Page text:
Thursday, August 5, 2021

Humanitarian crisis: UN chief urges countries to support Libya with $189m

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United Nations Secretary-General, António Guterres, has urged countries to support a 189 million dollars humanitarian response plan for Libya which is currently over 20 per cent funded.

Mr Guterres, who made the call to the Berlin II Conference aimed at shoring up Libya after a decade of civil conflict, expressed concern over “the serious and deteriorating humanitarian situation” in the country.

In a video message on Wednesday, the secretary-general said that some 1.3 million people (400,000 more than in 2020) required aid relief.

According to him, full implementation of a historic ceasefire agreement and the withdrawal of foreign forces are critical for consolidating peace in Libya.

Mr Guterres commended military representatives from Libya’s rival sides, for their work to implement the October 2020 truce, reached under the auspices of the UN mission in the country, UNSMIL.

“The United Nations is fully committed to facilitating the Libyan-led and Libyan-owned processes in support of the ceasefire agreement, national reconciliation and transitional justice, and the holding of elections on 24 December.

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“I encourage Libyan authorities and institutions to shoulder their responsibilities and move forward together towards stability and unity; the future of Libya is in their hands,” he said.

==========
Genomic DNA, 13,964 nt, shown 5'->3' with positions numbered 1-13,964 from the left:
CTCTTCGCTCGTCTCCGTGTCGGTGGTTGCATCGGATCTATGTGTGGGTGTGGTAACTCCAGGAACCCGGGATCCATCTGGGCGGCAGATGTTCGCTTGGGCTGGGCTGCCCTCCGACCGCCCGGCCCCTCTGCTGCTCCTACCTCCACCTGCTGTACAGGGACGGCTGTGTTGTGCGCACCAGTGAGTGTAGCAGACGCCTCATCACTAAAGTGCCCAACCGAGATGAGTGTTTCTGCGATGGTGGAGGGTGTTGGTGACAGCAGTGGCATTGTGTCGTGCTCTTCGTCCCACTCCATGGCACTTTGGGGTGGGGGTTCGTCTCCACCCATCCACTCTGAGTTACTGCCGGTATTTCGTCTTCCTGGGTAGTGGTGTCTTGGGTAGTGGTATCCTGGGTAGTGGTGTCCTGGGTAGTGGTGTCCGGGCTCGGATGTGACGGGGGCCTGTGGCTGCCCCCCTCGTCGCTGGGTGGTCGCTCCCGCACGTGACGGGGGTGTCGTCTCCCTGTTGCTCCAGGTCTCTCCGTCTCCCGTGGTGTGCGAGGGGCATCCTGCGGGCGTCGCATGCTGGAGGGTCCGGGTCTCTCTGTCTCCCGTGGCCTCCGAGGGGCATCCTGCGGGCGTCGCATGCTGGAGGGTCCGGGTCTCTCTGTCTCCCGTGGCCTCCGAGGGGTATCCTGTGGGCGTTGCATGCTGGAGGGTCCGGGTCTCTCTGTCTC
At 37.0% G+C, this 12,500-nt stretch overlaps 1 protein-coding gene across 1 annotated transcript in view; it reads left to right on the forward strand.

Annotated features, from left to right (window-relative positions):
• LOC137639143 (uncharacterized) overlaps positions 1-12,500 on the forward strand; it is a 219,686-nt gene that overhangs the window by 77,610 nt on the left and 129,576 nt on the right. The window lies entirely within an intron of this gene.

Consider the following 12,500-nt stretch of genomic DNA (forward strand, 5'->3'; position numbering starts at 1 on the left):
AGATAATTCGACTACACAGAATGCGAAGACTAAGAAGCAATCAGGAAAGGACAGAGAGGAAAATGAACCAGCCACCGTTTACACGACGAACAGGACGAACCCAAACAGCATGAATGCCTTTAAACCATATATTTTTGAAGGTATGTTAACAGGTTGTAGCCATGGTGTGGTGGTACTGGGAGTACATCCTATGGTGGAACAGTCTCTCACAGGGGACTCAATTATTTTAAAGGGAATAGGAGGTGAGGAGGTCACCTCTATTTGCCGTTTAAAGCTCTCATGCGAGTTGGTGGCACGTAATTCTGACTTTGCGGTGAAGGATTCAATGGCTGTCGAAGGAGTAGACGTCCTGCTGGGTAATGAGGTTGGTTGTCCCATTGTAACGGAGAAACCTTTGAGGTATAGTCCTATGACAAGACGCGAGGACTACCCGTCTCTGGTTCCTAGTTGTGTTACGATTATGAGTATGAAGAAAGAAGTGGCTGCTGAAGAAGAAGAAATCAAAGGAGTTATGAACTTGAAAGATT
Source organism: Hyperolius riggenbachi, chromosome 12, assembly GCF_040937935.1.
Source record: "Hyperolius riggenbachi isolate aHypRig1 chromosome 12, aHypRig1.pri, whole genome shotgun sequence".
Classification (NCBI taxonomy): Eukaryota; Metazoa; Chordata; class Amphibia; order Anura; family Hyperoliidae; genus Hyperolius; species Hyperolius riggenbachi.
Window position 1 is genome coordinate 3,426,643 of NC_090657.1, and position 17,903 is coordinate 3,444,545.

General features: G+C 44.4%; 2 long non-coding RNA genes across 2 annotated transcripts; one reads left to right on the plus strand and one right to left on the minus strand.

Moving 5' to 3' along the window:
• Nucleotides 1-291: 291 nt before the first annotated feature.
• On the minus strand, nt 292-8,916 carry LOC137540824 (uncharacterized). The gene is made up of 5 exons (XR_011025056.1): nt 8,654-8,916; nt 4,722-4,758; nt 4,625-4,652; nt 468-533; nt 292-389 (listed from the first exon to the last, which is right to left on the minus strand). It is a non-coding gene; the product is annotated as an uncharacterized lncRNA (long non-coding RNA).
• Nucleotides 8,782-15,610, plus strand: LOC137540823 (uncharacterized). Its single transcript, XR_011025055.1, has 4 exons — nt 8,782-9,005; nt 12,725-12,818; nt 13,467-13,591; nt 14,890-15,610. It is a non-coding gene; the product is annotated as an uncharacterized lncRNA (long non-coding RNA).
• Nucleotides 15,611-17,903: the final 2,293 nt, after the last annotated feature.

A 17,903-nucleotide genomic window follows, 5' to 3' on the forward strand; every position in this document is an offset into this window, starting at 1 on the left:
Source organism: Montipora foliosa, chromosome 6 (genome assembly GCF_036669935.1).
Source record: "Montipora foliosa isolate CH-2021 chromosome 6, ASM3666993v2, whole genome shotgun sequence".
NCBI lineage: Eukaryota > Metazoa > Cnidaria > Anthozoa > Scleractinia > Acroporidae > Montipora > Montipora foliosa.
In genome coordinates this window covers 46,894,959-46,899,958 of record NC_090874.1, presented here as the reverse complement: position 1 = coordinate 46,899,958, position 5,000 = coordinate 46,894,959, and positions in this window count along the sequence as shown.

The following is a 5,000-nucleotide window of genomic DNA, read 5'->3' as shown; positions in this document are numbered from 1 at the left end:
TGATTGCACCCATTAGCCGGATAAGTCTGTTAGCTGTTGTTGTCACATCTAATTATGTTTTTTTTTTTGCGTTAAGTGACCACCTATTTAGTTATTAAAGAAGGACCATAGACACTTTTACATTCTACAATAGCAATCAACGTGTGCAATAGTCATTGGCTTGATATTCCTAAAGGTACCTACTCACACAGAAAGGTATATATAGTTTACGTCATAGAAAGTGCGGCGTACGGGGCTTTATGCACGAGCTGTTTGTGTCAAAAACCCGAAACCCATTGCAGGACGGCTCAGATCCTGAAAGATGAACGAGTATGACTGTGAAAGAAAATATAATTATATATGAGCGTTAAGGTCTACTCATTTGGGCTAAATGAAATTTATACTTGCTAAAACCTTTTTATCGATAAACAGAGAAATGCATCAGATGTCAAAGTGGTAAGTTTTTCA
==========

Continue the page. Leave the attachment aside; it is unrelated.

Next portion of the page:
The secretary-general underlined the need for support for the Libyan-led ceasefire monitoring mechanism, with the first group of UN monitors set to deploy to the capital, Tripoli, soon.

“We must put an end to all foreign interference, including the full withdrawal of all foreign forces and mercenaries from Libya.

“I urge Libyan and external parties to agree on a comprehensive plan with clear timelines to achieve this goal, which UNSMIL stands ready to support,” he said.

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The UN has continued to uphold efforts towards advancing an inclusive and comprehensive political solution in Libya.

The country descended into political chaos and violence, following the overthrow of President Muammar Gaddafi a decade ago.

As a result, Libya became divided between two rival administrations, with the internationally recognised Government of National Accord (GNA) based in the west, and the self-styled Libyan National Army (LNA) controlling large areas in the east.

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Political dialogue in the wake of the historic ceasefire agreement resulted in a roadmap for presidential and parliamentary elections, as well as the appointment of Government of National Unity in March.

While welcoming the progress on the political track, the secretary-general stated that improving security for ordinary citizens, and building confidence and trust will be key.

Among the unity government’s top tasks is organising December’s elections and Guterres has called on the House of Representatives to clarify the constitutional basis for the vote, and adopt the necessary legislation.

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“National elections should be a time for unity.

“All Libyans, including women, youth and internally displaced people, should be able to participate freely in the elections on 24 December, as candidates and voters.

“Incitement to violence, harassment or hate speech should have no place in the electoral process,” he said.

The secretary-general stressed that progress on the military and political fronts would have to be accompanied by serious efforts to address the root causes of instability.

“This calls for an inclusive rights-based national reconciliation process, starting at the community level, with a focus on women and young people,” he said.

Mr Guterres, therefore, welcomed the government’s decision to establish a reconciliation commission.

NAN

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